Updated: Aug 10, 2018
'Hazaron Khwaishein Aisi' by the virtuoso Mirza Ghalib, is perhaps what you are made to read on your first day of Ghazal 101 class. It is also what you read on the last day of that course, because of its lingering simplicity and haunting ambiguity.
Following is a humble effort on my part to try and decode it, five years after I stumbled upon it.
Each original verse is followed by my English translation and an accompanying commentary.
Hazaaron khwaishein aisi ke har khwaish pe dam nikle Bohat niklay mere armaan, lekin phir bhi kam nikle
A thousand desires such, that each desire is worth dying for.
Many of my desires have been fulfilled, yet that is not enough.
I love how the word 'khwaishein' sounds. The way it rolls off the tongue and the way it has Urdu-ness all over it.
Why does Ghalib say 'har khwaish par dam nikle'? Is it so because each desire is so splendid that it literally takes your breath away? Or is it that the journey of realizing each desire is so arduous that it consumes you in the process?
'Dam nikalna' is such a good choice of words! It denotes slowly sucking the life out of you, as opposed to quick death.
From the first line we learn that, fulfilling one desire = dying once.
From the second we learn that, many of his desires have been fulfilled.
Therefore, Ghalib implies that he has died several times, in pursuit of such desires, yet he yearns for more. Such is his mad craving!
Daray kyon mera qaatil? kya rahega us ki gardan par? Voh khoon, jo chashm-e-tar se umr bhar yoon dam-ba-dam nikle
Why should my murderer be afraid? What will she be guilty of?
She can't be charged for my blood, for I have already been weeping it out all my life.
'Qaatil' here refers to his lover (duh!). There are two ways of looking at this couplet :
1) Ghalib is being highly sarcastic when he says "Don't worry dear! No one is going to implicate you for your crime , for I was dead with the grief (you have caused me) all along."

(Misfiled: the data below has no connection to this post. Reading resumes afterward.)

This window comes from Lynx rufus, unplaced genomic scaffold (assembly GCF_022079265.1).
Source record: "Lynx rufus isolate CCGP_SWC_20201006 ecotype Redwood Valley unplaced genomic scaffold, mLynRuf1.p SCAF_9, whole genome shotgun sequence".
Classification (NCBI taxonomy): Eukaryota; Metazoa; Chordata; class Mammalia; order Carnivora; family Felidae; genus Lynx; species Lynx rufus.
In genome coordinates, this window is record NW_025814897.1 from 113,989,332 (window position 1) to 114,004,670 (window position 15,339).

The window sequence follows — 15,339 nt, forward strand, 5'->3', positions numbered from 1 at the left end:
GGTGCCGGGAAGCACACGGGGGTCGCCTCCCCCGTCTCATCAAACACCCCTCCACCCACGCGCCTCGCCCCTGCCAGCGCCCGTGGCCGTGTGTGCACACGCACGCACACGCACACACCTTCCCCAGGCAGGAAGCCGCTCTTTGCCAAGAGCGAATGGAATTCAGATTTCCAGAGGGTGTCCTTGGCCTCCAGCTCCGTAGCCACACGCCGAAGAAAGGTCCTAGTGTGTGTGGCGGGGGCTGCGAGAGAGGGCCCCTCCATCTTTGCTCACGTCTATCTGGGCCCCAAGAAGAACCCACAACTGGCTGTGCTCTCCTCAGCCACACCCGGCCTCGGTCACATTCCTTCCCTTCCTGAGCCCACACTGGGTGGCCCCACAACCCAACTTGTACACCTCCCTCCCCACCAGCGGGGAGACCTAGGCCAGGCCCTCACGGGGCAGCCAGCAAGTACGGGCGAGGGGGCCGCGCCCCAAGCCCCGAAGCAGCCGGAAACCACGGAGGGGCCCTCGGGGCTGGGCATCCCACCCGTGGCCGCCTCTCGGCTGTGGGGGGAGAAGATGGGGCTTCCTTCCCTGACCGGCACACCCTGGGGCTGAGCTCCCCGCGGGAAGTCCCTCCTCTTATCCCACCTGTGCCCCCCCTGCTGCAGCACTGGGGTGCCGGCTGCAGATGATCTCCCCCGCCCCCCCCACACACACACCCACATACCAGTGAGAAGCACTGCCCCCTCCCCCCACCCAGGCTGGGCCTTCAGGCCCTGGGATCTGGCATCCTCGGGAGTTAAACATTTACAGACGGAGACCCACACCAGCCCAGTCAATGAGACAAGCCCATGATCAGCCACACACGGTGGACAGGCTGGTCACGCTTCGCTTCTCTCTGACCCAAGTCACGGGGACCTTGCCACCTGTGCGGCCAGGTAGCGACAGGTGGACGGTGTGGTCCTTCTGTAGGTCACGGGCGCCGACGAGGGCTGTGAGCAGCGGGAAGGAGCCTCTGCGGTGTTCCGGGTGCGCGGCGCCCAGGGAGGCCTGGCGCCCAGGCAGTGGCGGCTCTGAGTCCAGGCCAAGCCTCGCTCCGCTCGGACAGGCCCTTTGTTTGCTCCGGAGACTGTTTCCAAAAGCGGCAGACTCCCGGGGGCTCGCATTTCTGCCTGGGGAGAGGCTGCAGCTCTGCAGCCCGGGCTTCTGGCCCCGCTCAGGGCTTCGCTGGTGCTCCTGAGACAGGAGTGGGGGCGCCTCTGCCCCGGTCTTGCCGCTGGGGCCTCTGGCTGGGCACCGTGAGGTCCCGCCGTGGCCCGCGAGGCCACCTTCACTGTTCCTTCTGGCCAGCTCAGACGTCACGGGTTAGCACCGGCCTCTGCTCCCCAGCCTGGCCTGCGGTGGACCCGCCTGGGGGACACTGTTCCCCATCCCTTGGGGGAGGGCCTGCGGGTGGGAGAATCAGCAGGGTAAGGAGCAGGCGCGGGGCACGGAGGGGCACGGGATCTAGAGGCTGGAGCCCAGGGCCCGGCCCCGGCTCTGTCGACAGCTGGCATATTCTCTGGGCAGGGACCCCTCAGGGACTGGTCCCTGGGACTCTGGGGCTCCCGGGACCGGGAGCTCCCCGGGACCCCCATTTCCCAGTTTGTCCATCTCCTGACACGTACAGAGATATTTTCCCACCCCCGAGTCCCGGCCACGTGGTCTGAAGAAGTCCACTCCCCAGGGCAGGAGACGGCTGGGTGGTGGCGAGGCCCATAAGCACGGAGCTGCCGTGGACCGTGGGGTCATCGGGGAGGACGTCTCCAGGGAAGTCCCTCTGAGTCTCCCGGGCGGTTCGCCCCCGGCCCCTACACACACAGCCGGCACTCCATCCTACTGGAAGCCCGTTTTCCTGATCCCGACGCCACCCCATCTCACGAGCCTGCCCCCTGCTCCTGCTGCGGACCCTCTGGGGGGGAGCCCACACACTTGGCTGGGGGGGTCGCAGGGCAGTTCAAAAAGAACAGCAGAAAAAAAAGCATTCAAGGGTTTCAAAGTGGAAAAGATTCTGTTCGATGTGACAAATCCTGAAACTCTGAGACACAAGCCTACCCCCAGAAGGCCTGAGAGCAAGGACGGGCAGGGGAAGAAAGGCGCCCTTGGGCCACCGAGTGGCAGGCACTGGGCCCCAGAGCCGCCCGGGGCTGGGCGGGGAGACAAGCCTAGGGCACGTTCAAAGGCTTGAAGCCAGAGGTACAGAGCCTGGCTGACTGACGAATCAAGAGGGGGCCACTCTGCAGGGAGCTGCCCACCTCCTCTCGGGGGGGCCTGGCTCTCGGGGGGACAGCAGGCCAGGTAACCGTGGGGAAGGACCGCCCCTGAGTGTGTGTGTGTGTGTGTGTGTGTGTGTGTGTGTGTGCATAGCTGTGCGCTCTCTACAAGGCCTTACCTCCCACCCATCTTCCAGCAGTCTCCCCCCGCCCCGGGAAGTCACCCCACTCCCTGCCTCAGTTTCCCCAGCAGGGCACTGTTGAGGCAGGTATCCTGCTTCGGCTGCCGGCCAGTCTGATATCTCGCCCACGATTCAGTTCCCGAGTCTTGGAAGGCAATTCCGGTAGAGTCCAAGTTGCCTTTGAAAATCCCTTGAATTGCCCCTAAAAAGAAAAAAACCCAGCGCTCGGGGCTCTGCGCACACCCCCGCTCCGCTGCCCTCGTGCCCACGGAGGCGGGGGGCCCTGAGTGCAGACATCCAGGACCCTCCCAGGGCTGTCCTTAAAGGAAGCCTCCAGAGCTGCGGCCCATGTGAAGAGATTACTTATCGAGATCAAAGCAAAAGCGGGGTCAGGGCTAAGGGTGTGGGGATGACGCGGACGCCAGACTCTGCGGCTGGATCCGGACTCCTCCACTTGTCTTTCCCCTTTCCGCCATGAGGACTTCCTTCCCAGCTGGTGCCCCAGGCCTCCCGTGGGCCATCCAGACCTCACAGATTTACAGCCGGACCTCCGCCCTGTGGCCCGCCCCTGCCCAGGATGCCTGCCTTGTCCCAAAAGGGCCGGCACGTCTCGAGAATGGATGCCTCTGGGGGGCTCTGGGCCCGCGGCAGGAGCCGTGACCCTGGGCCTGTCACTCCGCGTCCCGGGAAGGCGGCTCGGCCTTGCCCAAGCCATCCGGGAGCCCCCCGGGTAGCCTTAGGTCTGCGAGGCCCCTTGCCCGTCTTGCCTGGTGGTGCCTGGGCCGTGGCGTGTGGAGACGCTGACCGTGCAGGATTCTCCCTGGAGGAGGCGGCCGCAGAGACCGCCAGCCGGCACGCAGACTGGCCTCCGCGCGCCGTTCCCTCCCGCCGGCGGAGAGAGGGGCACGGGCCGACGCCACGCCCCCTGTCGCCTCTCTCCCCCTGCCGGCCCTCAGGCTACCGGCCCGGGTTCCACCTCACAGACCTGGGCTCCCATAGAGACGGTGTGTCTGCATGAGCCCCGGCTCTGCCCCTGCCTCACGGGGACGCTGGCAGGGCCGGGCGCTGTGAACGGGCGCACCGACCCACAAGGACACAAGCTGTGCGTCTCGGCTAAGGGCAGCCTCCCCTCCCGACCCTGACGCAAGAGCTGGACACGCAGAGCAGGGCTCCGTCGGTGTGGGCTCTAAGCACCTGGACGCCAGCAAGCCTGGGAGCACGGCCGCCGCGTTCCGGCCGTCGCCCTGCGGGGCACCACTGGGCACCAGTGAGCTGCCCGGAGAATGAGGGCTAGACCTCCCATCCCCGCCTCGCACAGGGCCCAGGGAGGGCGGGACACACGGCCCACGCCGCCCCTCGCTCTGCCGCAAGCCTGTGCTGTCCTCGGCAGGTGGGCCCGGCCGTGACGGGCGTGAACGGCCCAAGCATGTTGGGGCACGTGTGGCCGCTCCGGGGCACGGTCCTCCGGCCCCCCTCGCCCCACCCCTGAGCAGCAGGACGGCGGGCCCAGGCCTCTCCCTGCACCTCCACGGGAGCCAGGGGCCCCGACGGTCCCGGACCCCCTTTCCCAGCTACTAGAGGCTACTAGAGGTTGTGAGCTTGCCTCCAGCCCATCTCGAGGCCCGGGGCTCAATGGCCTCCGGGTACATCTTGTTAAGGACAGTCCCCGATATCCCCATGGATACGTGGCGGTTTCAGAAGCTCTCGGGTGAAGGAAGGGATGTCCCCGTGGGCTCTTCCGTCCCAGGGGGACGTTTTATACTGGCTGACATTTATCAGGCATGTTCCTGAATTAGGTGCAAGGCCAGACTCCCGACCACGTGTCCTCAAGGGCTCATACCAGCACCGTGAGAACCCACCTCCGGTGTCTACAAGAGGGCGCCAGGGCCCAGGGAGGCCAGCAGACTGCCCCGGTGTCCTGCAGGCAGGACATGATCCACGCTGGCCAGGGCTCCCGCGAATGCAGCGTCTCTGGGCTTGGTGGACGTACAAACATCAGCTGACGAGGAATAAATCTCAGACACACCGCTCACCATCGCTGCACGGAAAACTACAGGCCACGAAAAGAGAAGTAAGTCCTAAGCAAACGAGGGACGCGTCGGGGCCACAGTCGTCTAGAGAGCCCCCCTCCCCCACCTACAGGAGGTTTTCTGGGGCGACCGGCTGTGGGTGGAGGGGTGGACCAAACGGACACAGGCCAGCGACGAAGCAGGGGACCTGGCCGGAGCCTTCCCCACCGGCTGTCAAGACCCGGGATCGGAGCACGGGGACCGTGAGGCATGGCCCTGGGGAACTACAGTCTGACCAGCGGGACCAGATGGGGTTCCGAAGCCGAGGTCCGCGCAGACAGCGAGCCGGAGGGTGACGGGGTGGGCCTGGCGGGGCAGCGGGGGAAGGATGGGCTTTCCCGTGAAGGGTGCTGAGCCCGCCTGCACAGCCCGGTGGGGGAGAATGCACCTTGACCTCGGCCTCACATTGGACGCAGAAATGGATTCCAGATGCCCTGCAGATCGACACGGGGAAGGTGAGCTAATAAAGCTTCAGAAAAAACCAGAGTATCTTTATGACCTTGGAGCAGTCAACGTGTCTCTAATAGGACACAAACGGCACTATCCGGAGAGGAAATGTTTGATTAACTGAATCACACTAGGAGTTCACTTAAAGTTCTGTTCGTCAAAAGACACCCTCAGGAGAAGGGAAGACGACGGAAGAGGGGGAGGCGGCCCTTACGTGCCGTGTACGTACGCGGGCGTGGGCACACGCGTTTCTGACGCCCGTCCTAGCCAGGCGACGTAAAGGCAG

2) Ghalib is being a true gentleman and takes all the blame on himself , saying - "Its not you, it's me".
Nikalna khuld se aadam ka soonte aaye hain lekin Bahot be-aabru hokar tere kooche se hum nikle
We have all heard of Adam's expulsion from heaven.
With a greater humiliation, I left the street where she lives.
Reference to the expulsion of Adam from the Garden of Eden after consuming the forbidden fruit. (Adam was tempted by Eve into eating the apple and thus had to leave Paradise because of her blunder. Is Ghalib trying to imply here that he too had to bear a feeling of guilt/grief for no fault of his own?)
What is worth noting here is that Ghalib has equated his lover with the Almighty by comparing her street to Paradise and his shame to Adam's on being punished by God. Waah!
Bharam khul jaaye zaalim! teri qaamat ki daraazi ka Agar is tarahe par pech-o-kham ka pech-o-kham nikle
O tyrant! The truth about your stature will be all out in the open,
if the turban's pin supporting your hair gives way.
Note how the lover, who in the previous verse was a 'Khuda', is now called a 'Zaalim'.
This is a difficult verse to comprehend. Perhaps, Ghalib wants to say that, the rest of the world might consider you to have a spotless reputation, but only I (since I know you intimately) know the truth about your personality, and one day all this charade will come tumbling down.
Magar likhvaaye koi usko khat, to hum se likhvaaye Hui subaha, aur ghar se kaan par rakh kar qalam nikle
If someone wishes to write her a letter, let me do it for him.